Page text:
Growing Federal Interest on Family and Community Engagement as a Policy Priority
President & CEO at Families In Schools, Los Angeles, CA
HHS and ED invited the public to submit edits/recommendations in order to improve the draft. An abstract from the recommendations submitted by Families In Schools is included below.
"................To start, FIS would like to offer a broad recommendation regarding the focus of the document. While we recognize the importance of providing recommendations to state and local agencies, we also see it equally as important to include recommendation to US federal departments on how to embed authentic family engagement within their policies and programs. Thus, FIS recommends adding a specific section to the draft document that provides recommendations to US Federal Departments, including HHS and ED, on how to promote authentic family engagement in their policies and programs. For example, the new section should address:
- Ensure federal programs that seeks to impact child development (families with children 0-5) and/or academic outcomes (K-12 grades) include a priority to engage families as a key strategy to reaching goals.
- Allocate adequate financial resources to support family engagement strategies as part of the federal programs mentioned above; encouraging a minimum of 1% of the total program budget to be allocated for family engagement practices (as done by ESSA Title I).
- Ensure federal grant programs include family engagement as a "competitive advantage" in the application process.
- Expand Grade Range. Expand the scope of the document to address “early years to high school” and not just early grades. The responsibility of public educational institutions to engage families is not limited to early years/grades, but along the educational pipeline from pre-k to high school. Keeping a narrow focus may send the wrong message to intuitions that their responsibility to engage families decreases after 3rd grade. Furthermore, The Dual Capacity Building Framework for Family-School Partnerships released by ED encompasses grades K-12. Thus, the research references included in the draft document should also address family engagement related to middle and high school years. In particular, include research from Organizing Schools for Improvement: http://www.schoolreforminitiative.org/wp-content/uploads/2014/02/Organizing-schools-for-improvemnt-Bryk.pdf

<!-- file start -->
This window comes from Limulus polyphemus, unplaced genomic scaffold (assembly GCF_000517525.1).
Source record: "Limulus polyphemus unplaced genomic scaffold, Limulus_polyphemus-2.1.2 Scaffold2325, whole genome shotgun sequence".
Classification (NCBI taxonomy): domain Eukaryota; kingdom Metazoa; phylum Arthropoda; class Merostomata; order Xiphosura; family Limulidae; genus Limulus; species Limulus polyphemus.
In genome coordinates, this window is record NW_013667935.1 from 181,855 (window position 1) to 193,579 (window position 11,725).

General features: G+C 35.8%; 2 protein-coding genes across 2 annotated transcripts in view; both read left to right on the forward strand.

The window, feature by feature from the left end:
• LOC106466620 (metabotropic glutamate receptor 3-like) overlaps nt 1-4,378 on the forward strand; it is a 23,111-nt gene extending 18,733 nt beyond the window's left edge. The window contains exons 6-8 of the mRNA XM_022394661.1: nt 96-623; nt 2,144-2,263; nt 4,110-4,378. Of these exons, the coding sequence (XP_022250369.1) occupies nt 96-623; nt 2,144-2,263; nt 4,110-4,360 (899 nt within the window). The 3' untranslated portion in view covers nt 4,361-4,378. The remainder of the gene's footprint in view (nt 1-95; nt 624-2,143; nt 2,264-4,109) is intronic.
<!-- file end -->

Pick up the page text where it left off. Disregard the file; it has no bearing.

- Shared Leadership. Under the "Principles for Effective Family Engagement Practices" section, FIS recommends that an additional principle be added to highlight the importance of engaging families in decision-making. The important role families play can range from supporting learning at home to participating in decision-making in policy and budget decisions.
- Budget Allocation. Under the "Recommendations for State Action" section, the document should recommend that States allocate a minimum of 1% of early education and state school improvement initiative budgets for family engagement practices (as done by ESSA Title I).
- Credentialing. Under the "Recommendations for State Action" section, the document should recommend that States incorporate family/community engagement as core competency in teacher credentialing programs.
- Vision for Authentic Family Engagement: FIS recommends including the Vision for Authentic Family Engagement infographic/report as part of the "Family Engagement Resources" section. FIS, in collaboration with dozens of organizations from across California, developed a set of family engagement indicators that can be used by the state and school districts to better track family engagement activities. We believe these indicators will help change the culture at every school site and in every district across the state, moving boldly from a culture of compliance (Family Engagement 1.0) to a culture of real, meaningful authentic engagement (Family Engagement 2.0), yielding powerful educational outcomes for all students and for California. Learn more about the indicators: http://familysmatternow.org/about.........."